Long before there was Madonna or Beyoncé or Rihanna, there was Barbra. Sure, she has a last name—Streisand—but so what? Say "Barbra" on the moon and people will know who you mean.
Legend is not a term to be thrown around lightly, but here it fits. Consider the laundry list: She's won two Oscars, five Emmys, eight Grammys, and a Tony. Not to mention the Golden Globes, the Kennedy Center Honor, the American Film Institute Award, and the two Peabodys. She's America's best-selling female recording artist and the only woman in the top 10, and her album roster reads like the inventory at a jewelry store: 51 gold albums, 30 platinum albums, and 13 multiplatinum albums in the U.S. alone. And that's just the music. Go Netflix her endearing Funny Girl, her super-romantic The Way We Were, and her historic Yentl—she was the first woman to write, direct, produce, and star in her own film. (And then there's that little Fockers franchise, which owes a healthy portion of its laughs to her portrayal of a cringeworthy mother.) This year President Bill Clinton sang her praises at Lincoln Center's Film Society Awards, she gave her first-ever concert in Israel, and she saw the doors open on the cutting-edge research center for heart disease that she funded. "As a young woman I wanted nothing more than to see my name in lights," she says. "I couldn't have guessed how much more satisfying it would be to see my name in stainless steel on the building at Cedars-Sinai hospital that says 'The Barbra Streisand Women's Heart Center.' "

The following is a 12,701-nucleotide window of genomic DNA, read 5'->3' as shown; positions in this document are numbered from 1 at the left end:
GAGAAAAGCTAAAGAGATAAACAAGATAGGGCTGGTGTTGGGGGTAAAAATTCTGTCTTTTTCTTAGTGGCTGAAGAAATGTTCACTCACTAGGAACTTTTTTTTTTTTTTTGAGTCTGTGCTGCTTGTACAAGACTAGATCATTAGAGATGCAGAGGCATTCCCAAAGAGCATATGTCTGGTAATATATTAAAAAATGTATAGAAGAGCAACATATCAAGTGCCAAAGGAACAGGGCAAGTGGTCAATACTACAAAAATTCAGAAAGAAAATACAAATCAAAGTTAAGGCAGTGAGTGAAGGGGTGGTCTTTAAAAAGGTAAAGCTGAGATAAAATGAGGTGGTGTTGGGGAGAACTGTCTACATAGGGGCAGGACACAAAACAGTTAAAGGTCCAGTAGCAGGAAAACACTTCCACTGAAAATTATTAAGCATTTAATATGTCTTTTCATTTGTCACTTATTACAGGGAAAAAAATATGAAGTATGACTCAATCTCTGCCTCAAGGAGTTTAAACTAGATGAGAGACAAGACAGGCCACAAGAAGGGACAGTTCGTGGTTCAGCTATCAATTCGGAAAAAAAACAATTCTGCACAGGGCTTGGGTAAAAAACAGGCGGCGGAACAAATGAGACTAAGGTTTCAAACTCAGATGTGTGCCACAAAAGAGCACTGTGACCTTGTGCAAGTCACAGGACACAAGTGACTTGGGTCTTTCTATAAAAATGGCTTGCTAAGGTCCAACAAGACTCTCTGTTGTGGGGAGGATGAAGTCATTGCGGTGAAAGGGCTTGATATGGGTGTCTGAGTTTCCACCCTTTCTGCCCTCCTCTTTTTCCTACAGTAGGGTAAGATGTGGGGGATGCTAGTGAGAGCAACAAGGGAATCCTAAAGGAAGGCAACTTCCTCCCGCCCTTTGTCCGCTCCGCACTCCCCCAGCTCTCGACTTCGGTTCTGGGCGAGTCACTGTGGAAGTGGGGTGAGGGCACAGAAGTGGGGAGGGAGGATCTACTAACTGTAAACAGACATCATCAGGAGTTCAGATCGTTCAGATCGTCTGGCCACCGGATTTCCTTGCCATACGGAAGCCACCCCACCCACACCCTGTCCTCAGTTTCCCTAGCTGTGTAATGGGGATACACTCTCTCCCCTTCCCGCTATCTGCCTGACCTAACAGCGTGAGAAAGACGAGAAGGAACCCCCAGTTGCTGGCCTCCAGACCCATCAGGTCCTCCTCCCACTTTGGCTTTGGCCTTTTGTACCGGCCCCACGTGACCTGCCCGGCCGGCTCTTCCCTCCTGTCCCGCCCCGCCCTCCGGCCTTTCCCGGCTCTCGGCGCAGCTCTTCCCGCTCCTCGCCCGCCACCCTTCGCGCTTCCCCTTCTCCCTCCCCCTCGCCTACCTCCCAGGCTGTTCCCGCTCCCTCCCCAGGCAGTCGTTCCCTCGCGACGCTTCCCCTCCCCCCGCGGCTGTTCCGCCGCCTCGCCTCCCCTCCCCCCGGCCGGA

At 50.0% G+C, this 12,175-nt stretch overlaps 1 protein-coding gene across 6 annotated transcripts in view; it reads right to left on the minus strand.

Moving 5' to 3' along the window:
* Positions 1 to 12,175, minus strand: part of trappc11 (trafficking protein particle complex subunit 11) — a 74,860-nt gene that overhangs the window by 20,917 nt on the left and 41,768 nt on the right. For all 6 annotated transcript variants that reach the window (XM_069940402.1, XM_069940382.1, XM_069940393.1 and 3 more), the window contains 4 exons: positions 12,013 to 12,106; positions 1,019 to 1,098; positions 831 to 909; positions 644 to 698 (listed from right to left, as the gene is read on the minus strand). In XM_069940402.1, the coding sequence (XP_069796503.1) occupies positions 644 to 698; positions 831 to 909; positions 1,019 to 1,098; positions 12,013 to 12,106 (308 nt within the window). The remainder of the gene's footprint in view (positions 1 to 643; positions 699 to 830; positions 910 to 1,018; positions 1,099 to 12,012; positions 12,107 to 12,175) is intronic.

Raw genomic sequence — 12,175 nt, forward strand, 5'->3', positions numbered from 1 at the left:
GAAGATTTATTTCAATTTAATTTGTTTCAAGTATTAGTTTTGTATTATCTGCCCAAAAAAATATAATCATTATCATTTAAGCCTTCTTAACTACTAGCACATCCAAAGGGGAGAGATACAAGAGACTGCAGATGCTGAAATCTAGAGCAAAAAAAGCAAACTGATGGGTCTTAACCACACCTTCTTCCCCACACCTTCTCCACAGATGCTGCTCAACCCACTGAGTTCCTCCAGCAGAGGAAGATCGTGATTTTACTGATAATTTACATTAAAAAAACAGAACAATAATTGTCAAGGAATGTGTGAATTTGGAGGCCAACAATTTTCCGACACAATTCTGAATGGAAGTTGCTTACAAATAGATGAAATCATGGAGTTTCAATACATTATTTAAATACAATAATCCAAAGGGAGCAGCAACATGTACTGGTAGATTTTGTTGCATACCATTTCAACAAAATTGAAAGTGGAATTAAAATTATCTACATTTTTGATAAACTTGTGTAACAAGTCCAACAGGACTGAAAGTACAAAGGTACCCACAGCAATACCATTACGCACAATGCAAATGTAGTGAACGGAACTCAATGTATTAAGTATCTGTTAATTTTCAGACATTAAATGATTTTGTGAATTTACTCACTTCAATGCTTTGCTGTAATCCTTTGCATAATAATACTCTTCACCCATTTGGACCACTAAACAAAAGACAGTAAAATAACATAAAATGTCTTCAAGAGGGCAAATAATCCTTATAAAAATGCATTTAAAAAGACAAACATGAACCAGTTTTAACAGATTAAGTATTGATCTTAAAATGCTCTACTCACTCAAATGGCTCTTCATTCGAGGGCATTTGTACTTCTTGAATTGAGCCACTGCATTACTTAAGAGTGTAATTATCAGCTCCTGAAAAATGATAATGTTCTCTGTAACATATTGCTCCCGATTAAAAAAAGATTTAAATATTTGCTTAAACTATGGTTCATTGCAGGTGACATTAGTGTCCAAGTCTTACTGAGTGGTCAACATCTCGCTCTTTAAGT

It's quite a résumé. When asked how she stayed relevant for so long, she says: "It's funny, I was always kind of lazy. I didn't want this role; I didn't want that role. Some I turned down because I was having a love affair! I've always liked working really hard and then doing nothing in particular. So, consequently, I didn't overexpose myself; I guess I maintained a kind of mystery. I wasn't ambitious." Really? Not ambitious—a woman who became an actress-singer-director-writer-composer-producer-designer-author-photographer-activist? "OK," she says, laughing. "I was ambitious too. I'm a dichotomy."
The real magic about Barbra Streisand, of course, is this: She changed the rules. She pioneered a new kind of beauty when, in the early 1960s, against all advice, she refused to get a nose job—and became a leading lady anyway, both on screen and off. Today diversity is everywhere in the female-beauty orbit, from plus-size models to a tattooed Miss America contestant. A good case can be made that it all started with her.